Tall Wood: Mass Timber Movement Grows In NYC
Rendering courtesy of SHoP
In recent years, a quiet revolution has been underway: the revolution of mass timber. Several visionary architectural firms and developers are exploring “tall wood” as a viable alternative building material to steel and concrete.
While a number of mass timber projects have been completed around the world (none of which have been eaten by termites), America’s new wooden warriors have been greeted with quite a bit of skepticism here in the U.S. Most people’s first thought is probably the risk of fire; after all, wood has been known to burn. Earthquakes are also a common concern.
The fact is, with recent advances in wood technology, research has shown that mass timber can be every bit as dependable as steel. Mass timber projects use young trees harvested from forests that have been certified sustainable. The manufacturing process and building processes are cheaper and leave a much fainter carbon footprint. Wood is also aesthetically pleasing and supremely renewable. According to “Sustainable Forestry in North America“, U.S. tree cultivation has outstripped the rate at which trees are harvested for the last 50 years.
SHoP, the world famous design firm based in Lower Manhattan, has been at the forefront of visionary design since 1996. Their newest creation in wood, the result of a collaboration with Atelier Ten, Arup, and Icor Consulting Engineers recently won the U.S. Department of Agriculture’s Tall Wood Building Prize Competition along with Portland-based design firm LEVER, who’s design, Framework, is also pictured here. Each project will receive $1.5 m in research and development funding.
475 W. 18th Street, rendering courtesy of SHoP
Framework, rendering courtesy of LEVER Architecture
SHoP’s design incorporates green technology and design elements to create a residential dwelling that is projected to consume 50% less energy than is mandated by the energy code. The building, which will be the tallest mass timber structure in New York City and will overlook the Highline, is also in line for Platinum LEED certification, provided the project actually goes through. U.S. building codes have been notoriously unkind to mass timber projects, and in most states, wooden construction is still limited to a maximum of 4 stories. SHoP’s proposed structure would rise to 10 stories.
That may seem high for a wooden structure, but to hear Canadian mass timber champion Michael Green tell it, that’s just the tip of the wooden iceberg. Green has proposed structures in Vancouver, B.C .and Paris, France, that would rise to 30 and 35 stories, respectively. The Paris complex, named Baobab after the towering tree, is designed with a focus on community building and would contain a student hotel, a community market, and would make extensive use of urban agriculture.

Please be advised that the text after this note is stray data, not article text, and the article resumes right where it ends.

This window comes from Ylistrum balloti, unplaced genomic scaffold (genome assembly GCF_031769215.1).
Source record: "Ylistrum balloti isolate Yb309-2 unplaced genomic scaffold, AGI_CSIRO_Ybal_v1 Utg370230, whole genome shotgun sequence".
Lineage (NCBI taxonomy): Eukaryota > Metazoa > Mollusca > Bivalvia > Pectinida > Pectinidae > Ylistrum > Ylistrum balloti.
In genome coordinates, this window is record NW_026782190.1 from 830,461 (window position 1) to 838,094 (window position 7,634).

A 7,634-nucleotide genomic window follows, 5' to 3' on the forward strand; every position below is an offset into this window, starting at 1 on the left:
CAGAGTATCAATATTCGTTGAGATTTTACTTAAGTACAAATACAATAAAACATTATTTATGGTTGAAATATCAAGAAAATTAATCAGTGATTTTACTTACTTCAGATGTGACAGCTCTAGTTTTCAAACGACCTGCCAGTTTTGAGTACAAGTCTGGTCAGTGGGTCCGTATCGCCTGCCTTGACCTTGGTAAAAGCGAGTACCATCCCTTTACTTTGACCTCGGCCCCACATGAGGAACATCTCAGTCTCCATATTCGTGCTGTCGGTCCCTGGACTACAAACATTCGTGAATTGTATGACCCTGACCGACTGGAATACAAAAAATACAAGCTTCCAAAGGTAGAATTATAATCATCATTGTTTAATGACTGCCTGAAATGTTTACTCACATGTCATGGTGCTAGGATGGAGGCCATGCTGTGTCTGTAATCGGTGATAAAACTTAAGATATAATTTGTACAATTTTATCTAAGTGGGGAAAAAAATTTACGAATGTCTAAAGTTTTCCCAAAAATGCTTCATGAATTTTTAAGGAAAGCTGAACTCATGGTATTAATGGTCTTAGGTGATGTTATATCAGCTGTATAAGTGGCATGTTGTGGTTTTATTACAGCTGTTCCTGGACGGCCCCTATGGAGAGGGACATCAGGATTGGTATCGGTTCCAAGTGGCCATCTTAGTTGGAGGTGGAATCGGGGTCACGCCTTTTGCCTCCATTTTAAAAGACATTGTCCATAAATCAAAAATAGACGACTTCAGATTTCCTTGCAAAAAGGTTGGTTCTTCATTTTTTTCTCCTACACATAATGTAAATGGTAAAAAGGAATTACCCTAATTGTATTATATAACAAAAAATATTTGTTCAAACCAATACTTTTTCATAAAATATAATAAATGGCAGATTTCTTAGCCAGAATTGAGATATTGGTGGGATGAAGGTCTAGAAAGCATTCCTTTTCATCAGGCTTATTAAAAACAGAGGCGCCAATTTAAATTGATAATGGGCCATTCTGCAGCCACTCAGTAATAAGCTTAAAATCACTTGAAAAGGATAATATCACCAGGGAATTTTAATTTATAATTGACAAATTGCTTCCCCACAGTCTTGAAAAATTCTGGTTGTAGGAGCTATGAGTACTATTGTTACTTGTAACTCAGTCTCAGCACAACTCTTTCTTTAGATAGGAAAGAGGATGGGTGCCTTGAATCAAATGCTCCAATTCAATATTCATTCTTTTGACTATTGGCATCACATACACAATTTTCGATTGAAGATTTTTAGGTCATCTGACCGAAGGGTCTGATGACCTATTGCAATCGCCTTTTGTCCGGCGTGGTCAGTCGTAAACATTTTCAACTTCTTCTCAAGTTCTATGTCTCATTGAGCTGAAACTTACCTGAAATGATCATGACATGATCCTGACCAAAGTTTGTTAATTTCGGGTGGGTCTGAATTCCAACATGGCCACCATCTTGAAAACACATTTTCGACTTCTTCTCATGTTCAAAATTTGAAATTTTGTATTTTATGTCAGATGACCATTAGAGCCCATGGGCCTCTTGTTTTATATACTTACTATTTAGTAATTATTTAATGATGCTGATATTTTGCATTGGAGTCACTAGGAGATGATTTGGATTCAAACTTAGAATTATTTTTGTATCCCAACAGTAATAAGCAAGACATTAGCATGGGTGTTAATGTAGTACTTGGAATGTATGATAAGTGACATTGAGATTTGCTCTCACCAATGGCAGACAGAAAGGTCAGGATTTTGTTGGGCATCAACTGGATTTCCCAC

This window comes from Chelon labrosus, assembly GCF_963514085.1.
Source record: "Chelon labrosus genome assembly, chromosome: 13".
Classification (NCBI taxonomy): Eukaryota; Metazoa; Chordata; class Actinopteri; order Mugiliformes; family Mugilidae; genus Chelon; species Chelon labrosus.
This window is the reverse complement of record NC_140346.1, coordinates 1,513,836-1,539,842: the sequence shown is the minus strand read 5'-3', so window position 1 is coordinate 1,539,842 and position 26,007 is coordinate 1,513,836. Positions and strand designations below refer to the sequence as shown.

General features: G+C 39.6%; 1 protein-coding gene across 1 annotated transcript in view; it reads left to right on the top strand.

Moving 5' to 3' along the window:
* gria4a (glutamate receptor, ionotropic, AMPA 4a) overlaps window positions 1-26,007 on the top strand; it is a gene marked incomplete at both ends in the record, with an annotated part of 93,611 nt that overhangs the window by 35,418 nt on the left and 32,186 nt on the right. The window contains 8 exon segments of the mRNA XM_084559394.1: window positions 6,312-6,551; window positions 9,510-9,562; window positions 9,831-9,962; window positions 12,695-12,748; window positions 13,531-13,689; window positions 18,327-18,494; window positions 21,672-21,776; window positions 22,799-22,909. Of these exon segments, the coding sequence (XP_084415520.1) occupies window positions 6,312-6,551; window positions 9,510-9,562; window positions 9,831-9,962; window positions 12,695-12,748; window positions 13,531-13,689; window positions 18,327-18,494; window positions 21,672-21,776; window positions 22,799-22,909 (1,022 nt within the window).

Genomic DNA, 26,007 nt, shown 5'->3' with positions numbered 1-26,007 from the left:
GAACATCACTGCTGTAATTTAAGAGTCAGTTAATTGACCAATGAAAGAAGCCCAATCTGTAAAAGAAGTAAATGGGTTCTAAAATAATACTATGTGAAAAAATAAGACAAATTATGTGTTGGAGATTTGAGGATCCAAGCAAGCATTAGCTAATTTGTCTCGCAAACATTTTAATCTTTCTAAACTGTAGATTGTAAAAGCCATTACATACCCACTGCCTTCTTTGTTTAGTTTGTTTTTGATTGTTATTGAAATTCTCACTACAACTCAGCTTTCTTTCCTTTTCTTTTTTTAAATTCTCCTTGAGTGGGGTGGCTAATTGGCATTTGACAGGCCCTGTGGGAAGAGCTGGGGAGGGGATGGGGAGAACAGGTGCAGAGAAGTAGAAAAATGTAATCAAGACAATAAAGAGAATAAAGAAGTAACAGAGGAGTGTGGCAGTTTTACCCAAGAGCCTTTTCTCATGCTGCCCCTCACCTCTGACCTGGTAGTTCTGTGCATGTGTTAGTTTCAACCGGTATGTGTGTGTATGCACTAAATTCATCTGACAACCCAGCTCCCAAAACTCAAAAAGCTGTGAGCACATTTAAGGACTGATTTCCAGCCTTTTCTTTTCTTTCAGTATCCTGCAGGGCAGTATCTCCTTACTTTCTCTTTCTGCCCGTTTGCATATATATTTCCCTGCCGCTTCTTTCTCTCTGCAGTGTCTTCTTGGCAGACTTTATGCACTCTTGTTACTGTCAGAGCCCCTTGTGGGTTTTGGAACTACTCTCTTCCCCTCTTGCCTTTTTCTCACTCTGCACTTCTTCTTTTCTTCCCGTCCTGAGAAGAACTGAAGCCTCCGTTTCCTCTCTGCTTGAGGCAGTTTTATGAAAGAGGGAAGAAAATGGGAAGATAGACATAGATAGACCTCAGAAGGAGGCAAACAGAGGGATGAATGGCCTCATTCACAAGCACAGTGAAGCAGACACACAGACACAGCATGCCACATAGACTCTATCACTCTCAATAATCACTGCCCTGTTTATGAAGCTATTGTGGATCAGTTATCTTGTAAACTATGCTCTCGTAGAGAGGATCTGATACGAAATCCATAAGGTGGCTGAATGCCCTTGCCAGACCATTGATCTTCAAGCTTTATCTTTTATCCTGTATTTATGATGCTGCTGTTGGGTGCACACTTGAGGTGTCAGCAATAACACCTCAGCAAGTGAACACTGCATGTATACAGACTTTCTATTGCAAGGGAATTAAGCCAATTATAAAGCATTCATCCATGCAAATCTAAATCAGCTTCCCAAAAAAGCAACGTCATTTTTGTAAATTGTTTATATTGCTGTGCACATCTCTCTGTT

Baobab, rendering courtesy of Michael Green Architecture
In Green’s view, wood is actually an advanced technological material, which just happens to be provided by Mother Nature. Whether you agree with this holistic view of wood or not, Green does make a valid point. Wood is strong and plentiful. And unlike steel or concrete production, an increase in the cultivation of trees would actually help the environment. Wood is lighter and more malleable than concrete or steel, and it naturally sequesters carbon, while steel and concrete production actually release carbon into the atmosphere. According to Green, steel and concrete production and the building practices associated with these common materials account for approximately 8% of greenhouse gas emissions.
The proposed “Tallwood” Tower, rendering courtesy of Michael Green Architecture
In some ways, the resurgence of wood as a prime building material would seem inevitable. Mass timber and cross laminated timber have been in widespread use in Europe since the 1970’s. The green revolution that has been slowly sweeping across the country for decades, has for many brought with it a desire for a return to simplicity and an aversion to the cold nature of many standard building materials. For the homeowner or future homeowner who has already made sustainable living a priority, the draw of a home that marries the futuristic and state-of-the-art with the earthiness, warmth, and renewable nature of wood is undeniable. While many investors have approached these wooden castles cautiously, it is likely that wood will find its niche with green businesses and forward-thinking potential homeowners.